As the coronavirus sweeps across the U.S., the Trump administration is altering regulations — but not just to address the impact of the pandemic.
In addition to scores of virus-related measures, like new rules for paid sick leave, looser rules for banks and energy companies and crackdowns on hoarding, the Trump administration is moving forward with rollbacks of environmental regulations and changes to immigration courts.
An NBC News review of regulatory filings shows that about 200 notices, proposed and finalized rules and presidential proclamations citing the coronavirus have been published since February. The global pandemic has spurred changes in health care, finance and labor regulations as the administration scrambles to blunt the effects of the crisis.
Almost 60 filings have been published in April alone, indicating that the pandemic will continue to bring major shifts across federal agencies before the crisis is over.
"We had some very old and obsolete rules that we had to live with," President Donald Trump said when he declared a national emergency on March 13. "We're breaking them down now. And they're very usable for certain instances, but not for this."
Legislation can be delayed by disputes in Congress, but regulation "can move more quickly, and that's one of the things that we're seeing now," said Susan Dudley, director of George Washington University's Regulatory Studies Center.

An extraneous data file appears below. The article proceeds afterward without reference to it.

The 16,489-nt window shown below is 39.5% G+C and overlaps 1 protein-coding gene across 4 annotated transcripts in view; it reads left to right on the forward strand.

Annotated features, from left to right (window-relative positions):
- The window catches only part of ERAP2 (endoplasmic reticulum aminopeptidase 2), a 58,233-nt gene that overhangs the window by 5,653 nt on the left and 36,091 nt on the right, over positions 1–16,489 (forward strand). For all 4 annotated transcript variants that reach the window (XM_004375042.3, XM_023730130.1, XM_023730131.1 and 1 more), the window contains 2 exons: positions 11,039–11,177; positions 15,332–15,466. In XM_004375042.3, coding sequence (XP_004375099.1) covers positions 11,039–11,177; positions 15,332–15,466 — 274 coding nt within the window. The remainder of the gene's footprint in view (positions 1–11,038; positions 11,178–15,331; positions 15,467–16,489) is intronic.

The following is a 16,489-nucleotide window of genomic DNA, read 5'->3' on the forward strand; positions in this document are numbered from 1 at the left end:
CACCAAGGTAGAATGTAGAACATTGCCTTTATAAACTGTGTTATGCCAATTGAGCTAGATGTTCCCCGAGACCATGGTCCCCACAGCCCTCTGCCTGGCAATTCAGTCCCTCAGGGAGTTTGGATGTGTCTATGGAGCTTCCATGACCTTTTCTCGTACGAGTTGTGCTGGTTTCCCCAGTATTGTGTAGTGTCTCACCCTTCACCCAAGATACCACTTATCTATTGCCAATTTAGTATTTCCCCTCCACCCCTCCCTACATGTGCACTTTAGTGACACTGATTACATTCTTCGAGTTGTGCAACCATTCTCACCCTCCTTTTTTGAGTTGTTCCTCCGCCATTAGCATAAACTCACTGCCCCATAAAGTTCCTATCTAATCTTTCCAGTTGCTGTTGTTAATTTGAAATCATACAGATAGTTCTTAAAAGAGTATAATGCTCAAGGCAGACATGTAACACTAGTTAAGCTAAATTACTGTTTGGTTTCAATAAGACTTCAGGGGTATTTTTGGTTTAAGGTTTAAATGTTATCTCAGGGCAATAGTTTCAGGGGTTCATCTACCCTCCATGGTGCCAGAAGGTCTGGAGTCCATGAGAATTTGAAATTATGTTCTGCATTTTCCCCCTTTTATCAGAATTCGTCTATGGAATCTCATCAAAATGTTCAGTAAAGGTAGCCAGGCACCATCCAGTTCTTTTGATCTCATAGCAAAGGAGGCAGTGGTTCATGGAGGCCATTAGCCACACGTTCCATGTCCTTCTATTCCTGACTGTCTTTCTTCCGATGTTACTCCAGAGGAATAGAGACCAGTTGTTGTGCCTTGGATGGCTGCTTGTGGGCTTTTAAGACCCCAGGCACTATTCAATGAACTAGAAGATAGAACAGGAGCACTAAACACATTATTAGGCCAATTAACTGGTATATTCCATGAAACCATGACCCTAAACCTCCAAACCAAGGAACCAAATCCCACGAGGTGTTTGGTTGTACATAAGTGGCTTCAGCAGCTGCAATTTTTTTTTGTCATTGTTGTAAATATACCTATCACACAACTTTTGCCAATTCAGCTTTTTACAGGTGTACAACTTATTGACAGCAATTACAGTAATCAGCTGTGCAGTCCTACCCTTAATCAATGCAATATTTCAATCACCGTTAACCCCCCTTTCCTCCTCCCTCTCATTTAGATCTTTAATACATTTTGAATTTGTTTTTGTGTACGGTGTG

After a regulation is proposed, there is generally a comment period to allow the public to respond before the rule is finalized. In response to the pandemic, some regulations are going into immediate effect to help address pressing issues. Presidential proclamations, emergency declarations and notices of shifts in enforcement are also allowing changes to unfold more quickly than usual.
In recent weeks, regulations have been posted that ease financial rules to keep big banks lending and allow the use of unapproved drugs and devices. Others clamp down on hoarding of protective equipment and address licensing requirements for health care workers. The president limited travel from China and halted immigration at the southern border.
Last week, a temporary rule instituted new paid leave rules for those sick and those caring for loved ones, along with a loosening of privacy protections around health information to address COVID-19, the disease caused by the coronavirus.